Artifacts from Turkish-era still survive in Kazakhstan
ANTALYA - Anadolu Agency
The archaeological excavations in the Kumay complex reveal the examples of cultural layers from different eras.Historic artifacts from the Turkish era have been found during archaeological excavations carried out near the Kumay River area, 120 kilometers away from the capital city of Kazakstan, Astana. The artifacts are now being examined.
According to a written statement made by the Akdeniz University, the excavations are headed by Professor Ayman Dosimbayeva at the Kumay Turkish Archaeology-Ethnography Complex, within the scope of the L.N. Gumilyov Eurasian National University’s international project.
Akdeniz University members Associate Professor Abdullah Karaçağ and Ömer Zaimoğlu are taking part in the works, supported by the Turkish International Cooperation and Development Agency (TİKA). The works started last year and are set to finish by the EXPO 2017, set to be held in Astana.
Five Turkish and 35 Kazakh scientists joined the works in the 2012-2013 season. However, because of seasonal weather conditions, works have been suspended.
Speaking about the works carried out within the scope of the project, Zaimoğlu said the Kumay River was a rich archaeological area in Buyratau National Park that reflected the cultural heritage of thousands of years.
Turkish texts on monuments
“Turkish texts written on the monuments that were erected for the memory of Bilge Kagan, Kültegin and Tonyukuk express that the welfare of the Turkish people depends on the unity of the Turkish people and Turkish land,” said Zaimoğlu.
“In the Turkish tablets on the Altay, Sayan and Tanrı mountains, we see that earth, mountain, river and other resources are blessed. With the same line, they monumentalized their hero ancestors who dedicated themselves to their land and nation. Among them the best known are Turkish monuments located in Kazakhstan’s Merke and Jaysan, and eastern Kazakhstan’s Saryarka steppe. The archaeological excavations in the Kumay complex, started and headed by Dosimbayeva, reveal the examples of cultural layers from different eras. It is seen that remains from the Bronze Age and graves in different types are good enough to shed light on all phases of an era. The excavations have revealed rich artifacts such as cairns from the early Iron Age, graves from the Middle Age and remnants of big-sized structures. They reflect the culture of each era.”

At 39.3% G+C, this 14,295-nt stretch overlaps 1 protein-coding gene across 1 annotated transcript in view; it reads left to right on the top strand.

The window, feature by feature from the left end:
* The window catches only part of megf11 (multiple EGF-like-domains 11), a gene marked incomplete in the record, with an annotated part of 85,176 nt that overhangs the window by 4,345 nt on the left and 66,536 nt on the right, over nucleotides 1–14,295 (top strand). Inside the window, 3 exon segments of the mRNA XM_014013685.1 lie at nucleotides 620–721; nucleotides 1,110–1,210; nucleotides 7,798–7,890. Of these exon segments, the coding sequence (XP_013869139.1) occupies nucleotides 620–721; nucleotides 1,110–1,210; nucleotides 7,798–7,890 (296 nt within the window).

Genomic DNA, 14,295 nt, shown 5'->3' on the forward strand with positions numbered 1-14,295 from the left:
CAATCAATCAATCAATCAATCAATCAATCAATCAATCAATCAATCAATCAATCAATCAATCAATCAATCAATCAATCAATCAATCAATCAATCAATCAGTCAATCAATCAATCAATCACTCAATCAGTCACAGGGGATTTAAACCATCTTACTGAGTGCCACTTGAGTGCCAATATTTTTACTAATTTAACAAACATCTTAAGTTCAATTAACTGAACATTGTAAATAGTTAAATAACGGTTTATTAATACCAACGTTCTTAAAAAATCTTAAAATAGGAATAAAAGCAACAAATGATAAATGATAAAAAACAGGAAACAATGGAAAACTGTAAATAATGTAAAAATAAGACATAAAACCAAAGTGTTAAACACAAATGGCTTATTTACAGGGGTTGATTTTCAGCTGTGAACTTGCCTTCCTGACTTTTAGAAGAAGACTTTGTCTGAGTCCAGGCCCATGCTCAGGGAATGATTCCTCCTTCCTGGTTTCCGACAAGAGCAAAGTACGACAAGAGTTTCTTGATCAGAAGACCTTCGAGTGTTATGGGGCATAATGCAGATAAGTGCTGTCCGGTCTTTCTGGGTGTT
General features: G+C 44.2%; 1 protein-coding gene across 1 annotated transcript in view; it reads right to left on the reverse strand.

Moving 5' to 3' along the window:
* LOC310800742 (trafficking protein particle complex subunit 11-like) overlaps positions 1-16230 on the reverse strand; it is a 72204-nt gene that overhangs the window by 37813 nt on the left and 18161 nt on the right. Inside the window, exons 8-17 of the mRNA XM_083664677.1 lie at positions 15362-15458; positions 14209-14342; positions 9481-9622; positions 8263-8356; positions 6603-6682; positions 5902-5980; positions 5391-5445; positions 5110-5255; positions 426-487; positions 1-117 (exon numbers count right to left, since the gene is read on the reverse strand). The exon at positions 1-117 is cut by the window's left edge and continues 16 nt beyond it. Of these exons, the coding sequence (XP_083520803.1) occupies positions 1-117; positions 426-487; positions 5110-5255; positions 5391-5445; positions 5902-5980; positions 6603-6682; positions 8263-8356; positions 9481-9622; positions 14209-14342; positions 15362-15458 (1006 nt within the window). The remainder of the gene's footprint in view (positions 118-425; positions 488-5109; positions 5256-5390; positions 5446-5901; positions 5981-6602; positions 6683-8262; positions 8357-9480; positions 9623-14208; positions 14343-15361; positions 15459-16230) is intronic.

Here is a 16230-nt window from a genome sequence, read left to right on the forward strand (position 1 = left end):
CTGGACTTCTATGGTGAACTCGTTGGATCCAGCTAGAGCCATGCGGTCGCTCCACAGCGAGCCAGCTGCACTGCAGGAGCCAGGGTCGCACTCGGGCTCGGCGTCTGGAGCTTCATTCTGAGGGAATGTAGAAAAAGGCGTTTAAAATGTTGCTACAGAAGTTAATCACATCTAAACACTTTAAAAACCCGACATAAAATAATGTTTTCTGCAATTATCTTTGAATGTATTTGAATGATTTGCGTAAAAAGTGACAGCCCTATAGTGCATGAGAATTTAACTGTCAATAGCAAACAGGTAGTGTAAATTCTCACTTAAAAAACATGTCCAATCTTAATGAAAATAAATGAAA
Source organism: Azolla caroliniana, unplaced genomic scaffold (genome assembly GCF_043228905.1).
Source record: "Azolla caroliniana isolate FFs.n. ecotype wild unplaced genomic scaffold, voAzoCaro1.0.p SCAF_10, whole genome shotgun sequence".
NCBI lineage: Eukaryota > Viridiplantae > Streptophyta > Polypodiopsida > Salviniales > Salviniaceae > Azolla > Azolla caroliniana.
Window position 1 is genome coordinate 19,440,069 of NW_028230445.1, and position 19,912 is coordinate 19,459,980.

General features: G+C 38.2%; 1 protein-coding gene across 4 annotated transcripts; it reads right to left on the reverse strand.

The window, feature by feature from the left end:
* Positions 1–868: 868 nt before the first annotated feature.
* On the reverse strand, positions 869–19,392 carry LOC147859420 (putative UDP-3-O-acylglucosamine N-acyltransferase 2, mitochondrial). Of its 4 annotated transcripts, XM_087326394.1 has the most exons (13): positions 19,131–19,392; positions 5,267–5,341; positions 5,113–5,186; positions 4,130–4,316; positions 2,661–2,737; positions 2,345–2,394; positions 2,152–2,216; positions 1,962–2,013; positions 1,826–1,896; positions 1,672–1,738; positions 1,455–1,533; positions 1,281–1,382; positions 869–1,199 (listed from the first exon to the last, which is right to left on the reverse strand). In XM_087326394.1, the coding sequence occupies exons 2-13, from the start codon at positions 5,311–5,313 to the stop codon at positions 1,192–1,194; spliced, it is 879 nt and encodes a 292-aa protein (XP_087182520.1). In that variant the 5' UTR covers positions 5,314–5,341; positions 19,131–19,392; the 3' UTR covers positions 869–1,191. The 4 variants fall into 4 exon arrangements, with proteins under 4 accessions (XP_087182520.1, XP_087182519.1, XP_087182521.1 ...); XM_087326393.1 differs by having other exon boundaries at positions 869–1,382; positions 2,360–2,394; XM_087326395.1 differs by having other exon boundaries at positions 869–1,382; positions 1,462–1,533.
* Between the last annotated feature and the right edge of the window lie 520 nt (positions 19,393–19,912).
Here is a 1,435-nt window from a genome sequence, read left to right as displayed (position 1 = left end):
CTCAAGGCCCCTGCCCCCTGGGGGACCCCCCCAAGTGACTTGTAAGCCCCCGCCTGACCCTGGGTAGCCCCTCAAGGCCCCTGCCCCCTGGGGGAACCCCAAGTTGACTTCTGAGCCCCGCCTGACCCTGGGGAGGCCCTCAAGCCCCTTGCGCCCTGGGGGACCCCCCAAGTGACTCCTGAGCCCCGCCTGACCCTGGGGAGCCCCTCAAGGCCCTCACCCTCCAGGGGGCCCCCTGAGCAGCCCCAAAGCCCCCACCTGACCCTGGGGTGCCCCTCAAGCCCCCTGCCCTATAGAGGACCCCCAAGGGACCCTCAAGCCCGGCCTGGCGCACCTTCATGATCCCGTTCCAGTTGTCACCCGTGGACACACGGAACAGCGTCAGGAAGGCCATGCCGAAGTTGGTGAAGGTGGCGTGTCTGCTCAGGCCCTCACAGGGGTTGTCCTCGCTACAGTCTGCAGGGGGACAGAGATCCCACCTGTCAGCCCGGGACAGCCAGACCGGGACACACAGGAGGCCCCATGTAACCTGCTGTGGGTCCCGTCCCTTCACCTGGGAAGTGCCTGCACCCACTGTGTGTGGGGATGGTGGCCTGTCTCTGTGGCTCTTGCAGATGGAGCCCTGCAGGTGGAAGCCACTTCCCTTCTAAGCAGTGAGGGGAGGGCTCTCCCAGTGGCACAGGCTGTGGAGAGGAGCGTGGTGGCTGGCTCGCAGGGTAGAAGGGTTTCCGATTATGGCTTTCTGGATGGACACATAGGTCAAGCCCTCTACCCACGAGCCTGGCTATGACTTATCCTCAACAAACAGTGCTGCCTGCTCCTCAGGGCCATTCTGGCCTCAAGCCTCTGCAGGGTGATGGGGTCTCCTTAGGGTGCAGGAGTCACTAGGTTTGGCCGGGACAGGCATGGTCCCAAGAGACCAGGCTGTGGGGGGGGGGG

Zaimoğlu said ceremony areas and stone sculptures of Turks, which had been discovered in this area, were currently being scientifically analyzed. “The restoration and protection of monuments, and the aim for the transformation of the area into an open-air archaeology and ethnography museum, are significant efforts. As a result, Turkish artifacts around the Kumay River will survive,” he said.